LEVER HARP regulation is needed much less often than pedal harp regulation. My basic advice is to have the lever harp regulation checked when the instrument is around two years old. The next regulation can be about six to eight years later. In the mean time, if there are some notes of concern, it is perfectly fine to have a technician look into correcting that situation.
Please note that the type of music performed is an important factor in moving a harp to need regulation service. Very advanced music, with lots of pedaling or lever changing will bring about the need for regulation sooner than playing pieces that use less pedaling or levering. The amount the harp is moved is also a factor that should be considered.jump to top
During a PEDAL HARP regulation there are several major issues addressed. First the base is inspected, including the pedal levers, pedal springs, and the pedal rod connections. The pedal felt and slot felt are changed. After this string positioning and noise control are checked. Finally, the harp's intonation is calibrated. This is where the pitch of every note is read on a tuning machine and corrected to the best point possible. All along the way adjustments are made to correct and optimize the instruments perform-ability.
A LEVER HARP regulation mostly involves adjusting the levers to see that when the lever is engaging the string that the pitch is adjusted to the best point possible. There are also adjustments that may be done for noise control and to enhance perform-ability.
Currently I only regulate lever harps, but have included the going rates for pedal harps as a reference. If you have an issue with your pedal harp, give me a call and I may be able to help you out.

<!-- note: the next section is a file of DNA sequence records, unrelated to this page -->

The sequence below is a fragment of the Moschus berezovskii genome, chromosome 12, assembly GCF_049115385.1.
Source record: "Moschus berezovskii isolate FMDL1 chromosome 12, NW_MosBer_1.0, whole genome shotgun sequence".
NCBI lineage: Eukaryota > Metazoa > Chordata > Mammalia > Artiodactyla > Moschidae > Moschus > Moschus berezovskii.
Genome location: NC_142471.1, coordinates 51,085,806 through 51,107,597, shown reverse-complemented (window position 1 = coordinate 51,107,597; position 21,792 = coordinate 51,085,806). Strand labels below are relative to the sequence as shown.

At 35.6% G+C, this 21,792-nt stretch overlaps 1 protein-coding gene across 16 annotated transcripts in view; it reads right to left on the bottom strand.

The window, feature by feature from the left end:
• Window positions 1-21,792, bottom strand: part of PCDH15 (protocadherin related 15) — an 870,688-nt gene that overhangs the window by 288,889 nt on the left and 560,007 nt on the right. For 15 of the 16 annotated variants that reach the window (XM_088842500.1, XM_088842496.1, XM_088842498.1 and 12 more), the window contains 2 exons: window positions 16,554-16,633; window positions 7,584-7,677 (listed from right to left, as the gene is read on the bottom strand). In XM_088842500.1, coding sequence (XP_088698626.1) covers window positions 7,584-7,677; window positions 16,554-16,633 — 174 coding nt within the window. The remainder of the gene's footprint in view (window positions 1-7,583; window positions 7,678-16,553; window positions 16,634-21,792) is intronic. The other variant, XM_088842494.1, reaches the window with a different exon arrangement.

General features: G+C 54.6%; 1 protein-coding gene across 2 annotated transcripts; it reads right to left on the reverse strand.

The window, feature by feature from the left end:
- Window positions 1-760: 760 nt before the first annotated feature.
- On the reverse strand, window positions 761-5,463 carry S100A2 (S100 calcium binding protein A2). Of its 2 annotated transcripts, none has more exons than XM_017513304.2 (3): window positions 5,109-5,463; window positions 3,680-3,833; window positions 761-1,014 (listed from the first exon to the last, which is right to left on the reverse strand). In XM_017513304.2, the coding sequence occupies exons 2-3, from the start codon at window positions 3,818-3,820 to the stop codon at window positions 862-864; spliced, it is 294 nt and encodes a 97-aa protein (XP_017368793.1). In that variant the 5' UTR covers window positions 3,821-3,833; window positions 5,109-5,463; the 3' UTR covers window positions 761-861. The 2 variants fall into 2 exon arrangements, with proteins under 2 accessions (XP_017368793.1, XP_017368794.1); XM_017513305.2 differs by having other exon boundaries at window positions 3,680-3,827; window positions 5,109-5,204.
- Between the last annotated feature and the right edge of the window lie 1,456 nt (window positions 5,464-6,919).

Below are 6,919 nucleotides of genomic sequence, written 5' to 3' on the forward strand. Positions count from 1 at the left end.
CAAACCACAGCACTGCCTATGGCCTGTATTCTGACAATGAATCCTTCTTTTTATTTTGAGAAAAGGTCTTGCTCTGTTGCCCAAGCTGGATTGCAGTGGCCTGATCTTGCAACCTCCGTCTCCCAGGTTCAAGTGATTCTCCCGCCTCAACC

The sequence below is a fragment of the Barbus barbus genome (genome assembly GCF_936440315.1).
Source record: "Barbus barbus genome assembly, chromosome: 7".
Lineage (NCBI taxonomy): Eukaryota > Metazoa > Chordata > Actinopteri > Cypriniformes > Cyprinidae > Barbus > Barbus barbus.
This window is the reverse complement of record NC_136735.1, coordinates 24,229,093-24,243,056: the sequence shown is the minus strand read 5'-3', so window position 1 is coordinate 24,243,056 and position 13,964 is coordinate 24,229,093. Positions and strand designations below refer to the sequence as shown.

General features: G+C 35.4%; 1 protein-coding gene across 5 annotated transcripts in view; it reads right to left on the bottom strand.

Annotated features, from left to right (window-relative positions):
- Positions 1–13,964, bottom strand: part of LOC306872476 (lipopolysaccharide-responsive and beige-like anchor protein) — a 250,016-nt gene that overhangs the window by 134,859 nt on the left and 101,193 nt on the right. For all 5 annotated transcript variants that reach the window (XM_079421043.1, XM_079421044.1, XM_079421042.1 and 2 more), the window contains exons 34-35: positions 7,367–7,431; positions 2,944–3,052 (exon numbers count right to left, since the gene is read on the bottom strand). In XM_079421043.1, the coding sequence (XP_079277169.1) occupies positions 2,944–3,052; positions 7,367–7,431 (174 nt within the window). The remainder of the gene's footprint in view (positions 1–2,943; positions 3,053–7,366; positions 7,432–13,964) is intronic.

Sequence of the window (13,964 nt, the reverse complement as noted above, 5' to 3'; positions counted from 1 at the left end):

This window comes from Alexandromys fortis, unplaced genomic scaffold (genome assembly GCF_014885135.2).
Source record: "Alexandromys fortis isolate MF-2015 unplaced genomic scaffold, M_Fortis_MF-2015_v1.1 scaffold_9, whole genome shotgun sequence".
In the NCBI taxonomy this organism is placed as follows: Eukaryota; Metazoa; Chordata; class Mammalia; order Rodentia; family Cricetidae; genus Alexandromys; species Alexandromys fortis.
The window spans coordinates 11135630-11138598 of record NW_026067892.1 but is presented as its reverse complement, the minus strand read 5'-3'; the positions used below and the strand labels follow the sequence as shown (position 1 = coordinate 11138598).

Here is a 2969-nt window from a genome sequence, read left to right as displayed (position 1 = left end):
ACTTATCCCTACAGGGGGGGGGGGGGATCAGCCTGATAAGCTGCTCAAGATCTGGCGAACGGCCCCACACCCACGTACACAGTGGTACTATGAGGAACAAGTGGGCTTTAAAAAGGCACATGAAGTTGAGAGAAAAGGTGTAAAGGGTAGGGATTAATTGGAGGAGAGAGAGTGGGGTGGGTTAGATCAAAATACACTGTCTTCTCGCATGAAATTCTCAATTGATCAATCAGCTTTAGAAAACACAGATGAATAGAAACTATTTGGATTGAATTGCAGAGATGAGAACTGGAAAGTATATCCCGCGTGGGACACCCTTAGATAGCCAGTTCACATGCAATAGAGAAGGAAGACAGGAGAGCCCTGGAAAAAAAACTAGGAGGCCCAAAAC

|Pedal||$450 - $600 depending on location (country)|
|Replace bass wire strings
(strings not included)
(strings not included)
|String change per octave||$60*|
|Labor Hourly Rate||$125|
|Strings, bass wires||list price|
|House Call surcharge||$135 (+depending on travel time to and from)|
|Pedal Rod Tubing||Lubrication||$250|
*please read Regulation Appointment Preparation
Harp strings do loose their ability to vibrate properly with age. Thus loosing their good clear sound and ability to voice the overtone notes well. Aging will also leave the strings false and unable to voice the exact pitch. Ninety percent of the time a string is no longer good. You can see this with your eye, making identifying bad strings fairly easy.
- discoloration along the strings length (usually where the string is commonly plucked).
- fraying or wearing away on the string (usually where the discs and levers twist the string). The wire strings will look tarnished or a flat dull grey color.